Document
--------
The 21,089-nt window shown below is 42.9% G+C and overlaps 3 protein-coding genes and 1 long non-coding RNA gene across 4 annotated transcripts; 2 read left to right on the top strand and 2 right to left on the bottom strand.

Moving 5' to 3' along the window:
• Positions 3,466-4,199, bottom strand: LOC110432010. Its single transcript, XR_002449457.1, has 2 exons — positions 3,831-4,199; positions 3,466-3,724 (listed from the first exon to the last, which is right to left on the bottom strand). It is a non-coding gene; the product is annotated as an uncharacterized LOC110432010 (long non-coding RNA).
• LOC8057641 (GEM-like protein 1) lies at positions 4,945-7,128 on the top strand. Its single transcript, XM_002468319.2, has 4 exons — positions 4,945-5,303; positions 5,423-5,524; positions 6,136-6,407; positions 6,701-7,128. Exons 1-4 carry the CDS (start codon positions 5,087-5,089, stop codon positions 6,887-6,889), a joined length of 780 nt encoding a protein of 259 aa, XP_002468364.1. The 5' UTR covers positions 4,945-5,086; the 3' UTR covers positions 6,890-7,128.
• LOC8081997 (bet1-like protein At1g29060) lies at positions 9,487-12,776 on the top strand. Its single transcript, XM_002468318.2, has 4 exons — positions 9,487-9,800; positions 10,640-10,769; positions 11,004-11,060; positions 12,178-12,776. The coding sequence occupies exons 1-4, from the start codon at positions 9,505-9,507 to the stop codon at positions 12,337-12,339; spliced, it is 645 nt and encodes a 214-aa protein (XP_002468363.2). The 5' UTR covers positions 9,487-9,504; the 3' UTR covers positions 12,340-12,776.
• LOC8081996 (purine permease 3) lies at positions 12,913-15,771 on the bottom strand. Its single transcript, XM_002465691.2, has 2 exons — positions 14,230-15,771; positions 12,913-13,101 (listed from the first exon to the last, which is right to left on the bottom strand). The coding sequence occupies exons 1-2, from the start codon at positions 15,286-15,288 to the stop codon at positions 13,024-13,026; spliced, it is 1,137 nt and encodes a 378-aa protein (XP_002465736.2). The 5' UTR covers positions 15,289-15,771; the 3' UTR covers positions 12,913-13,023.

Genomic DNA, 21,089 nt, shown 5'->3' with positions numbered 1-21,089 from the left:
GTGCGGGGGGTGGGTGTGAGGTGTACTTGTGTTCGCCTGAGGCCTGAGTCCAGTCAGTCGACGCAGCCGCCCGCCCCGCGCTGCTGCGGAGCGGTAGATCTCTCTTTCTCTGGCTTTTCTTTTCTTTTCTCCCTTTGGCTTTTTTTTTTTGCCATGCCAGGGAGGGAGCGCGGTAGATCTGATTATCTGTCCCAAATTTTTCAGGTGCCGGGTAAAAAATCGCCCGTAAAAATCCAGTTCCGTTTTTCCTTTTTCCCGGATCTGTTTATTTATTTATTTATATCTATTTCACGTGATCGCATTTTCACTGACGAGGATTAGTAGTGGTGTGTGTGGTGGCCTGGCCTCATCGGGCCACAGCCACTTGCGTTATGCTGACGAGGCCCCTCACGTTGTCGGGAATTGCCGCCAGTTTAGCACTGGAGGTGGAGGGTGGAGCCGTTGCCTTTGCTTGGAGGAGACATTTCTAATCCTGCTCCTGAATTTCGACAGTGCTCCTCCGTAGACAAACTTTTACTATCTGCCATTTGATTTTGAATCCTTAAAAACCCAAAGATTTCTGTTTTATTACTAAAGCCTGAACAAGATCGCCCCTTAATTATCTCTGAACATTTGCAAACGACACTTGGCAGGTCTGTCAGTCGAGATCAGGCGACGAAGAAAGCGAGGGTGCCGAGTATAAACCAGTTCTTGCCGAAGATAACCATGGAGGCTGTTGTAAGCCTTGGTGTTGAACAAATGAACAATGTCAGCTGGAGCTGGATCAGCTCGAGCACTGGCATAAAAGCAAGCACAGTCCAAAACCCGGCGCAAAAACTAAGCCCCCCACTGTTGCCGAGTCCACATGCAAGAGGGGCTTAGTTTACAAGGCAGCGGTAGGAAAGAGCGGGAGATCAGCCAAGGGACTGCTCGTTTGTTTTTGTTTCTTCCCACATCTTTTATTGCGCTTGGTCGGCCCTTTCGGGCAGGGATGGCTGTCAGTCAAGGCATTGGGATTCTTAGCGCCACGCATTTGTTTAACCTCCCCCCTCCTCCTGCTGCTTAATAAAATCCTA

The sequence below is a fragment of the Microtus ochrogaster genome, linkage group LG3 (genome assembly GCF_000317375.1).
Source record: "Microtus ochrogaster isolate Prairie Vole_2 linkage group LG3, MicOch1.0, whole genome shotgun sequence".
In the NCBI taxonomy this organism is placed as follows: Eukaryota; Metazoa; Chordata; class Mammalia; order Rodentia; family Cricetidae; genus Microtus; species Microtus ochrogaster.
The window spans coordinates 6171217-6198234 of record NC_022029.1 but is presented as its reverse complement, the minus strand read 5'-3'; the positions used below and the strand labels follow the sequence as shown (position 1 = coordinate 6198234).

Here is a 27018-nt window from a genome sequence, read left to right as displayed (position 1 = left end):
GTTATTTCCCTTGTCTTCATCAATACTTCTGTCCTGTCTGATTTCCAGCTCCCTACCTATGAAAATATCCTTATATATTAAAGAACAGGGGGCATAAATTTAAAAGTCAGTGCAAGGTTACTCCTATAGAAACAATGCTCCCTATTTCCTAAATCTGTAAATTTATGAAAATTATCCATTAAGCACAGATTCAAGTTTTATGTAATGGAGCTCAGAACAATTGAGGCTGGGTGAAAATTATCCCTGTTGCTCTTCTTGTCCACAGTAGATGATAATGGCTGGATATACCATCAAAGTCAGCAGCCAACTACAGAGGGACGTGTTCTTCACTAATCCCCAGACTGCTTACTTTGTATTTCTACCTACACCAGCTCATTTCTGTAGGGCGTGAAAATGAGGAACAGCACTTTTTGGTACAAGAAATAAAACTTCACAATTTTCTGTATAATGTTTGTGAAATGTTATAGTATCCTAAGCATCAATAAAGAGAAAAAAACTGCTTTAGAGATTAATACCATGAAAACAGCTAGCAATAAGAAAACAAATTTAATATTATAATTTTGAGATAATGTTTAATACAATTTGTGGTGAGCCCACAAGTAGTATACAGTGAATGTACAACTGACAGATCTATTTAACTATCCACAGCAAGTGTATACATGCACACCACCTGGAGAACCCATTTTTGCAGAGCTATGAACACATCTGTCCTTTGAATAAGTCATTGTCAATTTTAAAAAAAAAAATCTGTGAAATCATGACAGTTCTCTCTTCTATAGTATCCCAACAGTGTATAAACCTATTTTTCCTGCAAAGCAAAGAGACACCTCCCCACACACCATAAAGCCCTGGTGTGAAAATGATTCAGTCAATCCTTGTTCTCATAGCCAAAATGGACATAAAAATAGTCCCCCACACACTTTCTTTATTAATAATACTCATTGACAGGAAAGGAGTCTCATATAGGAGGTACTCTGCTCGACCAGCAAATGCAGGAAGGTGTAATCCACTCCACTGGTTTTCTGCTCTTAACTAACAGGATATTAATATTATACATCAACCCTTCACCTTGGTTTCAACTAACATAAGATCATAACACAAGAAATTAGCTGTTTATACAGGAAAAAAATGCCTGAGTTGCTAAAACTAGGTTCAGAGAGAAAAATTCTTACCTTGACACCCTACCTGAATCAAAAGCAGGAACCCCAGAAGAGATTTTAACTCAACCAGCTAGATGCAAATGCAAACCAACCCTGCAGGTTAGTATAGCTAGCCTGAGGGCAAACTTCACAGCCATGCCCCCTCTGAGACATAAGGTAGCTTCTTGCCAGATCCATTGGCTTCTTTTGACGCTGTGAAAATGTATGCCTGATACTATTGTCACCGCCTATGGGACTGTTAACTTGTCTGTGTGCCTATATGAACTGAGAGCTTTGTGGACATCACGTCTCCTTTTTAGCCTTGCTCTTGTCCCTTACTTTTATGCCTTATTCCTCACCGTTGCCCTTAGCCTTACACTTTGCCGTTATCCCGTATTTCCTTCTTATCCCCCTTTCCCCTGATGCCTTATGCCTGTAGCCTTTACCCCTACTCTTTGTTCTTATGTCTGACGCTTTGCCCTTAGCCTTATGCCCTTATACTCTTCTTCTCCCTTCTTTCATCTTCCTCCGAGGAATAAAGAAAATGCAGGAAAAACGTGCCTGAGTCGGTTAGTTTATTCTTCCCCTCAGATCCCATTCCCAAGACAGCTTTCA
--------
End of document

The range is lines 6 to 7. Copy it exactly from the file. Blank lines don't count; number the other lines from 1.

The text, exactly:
• LOC8081996 (purine permease 3) lies at positions 12,913-15,771 on the bottom strand. Its single transcript, XM_002465691.2, has 2 exons — positions 14,230-15,771; positions 12,913-13,101 (listed from the first exon to the last, which is right to left on the bottom strand). The coding sequence occupies exons 1-2, from the start codon at positions 15,286-15,288 to the stop codon at positions 13,024-13,026; spliced, it is 1,137 nt and encodes a 378-aa protein (XP_002465736.2). The 5' UTR covers positions 15,289-15,771; the 3' UTR covers positions 12,913-13,023.

Genomic DNA, 21,089 nt, shown 5'->3' with positions numbered 1-21,089 from the left: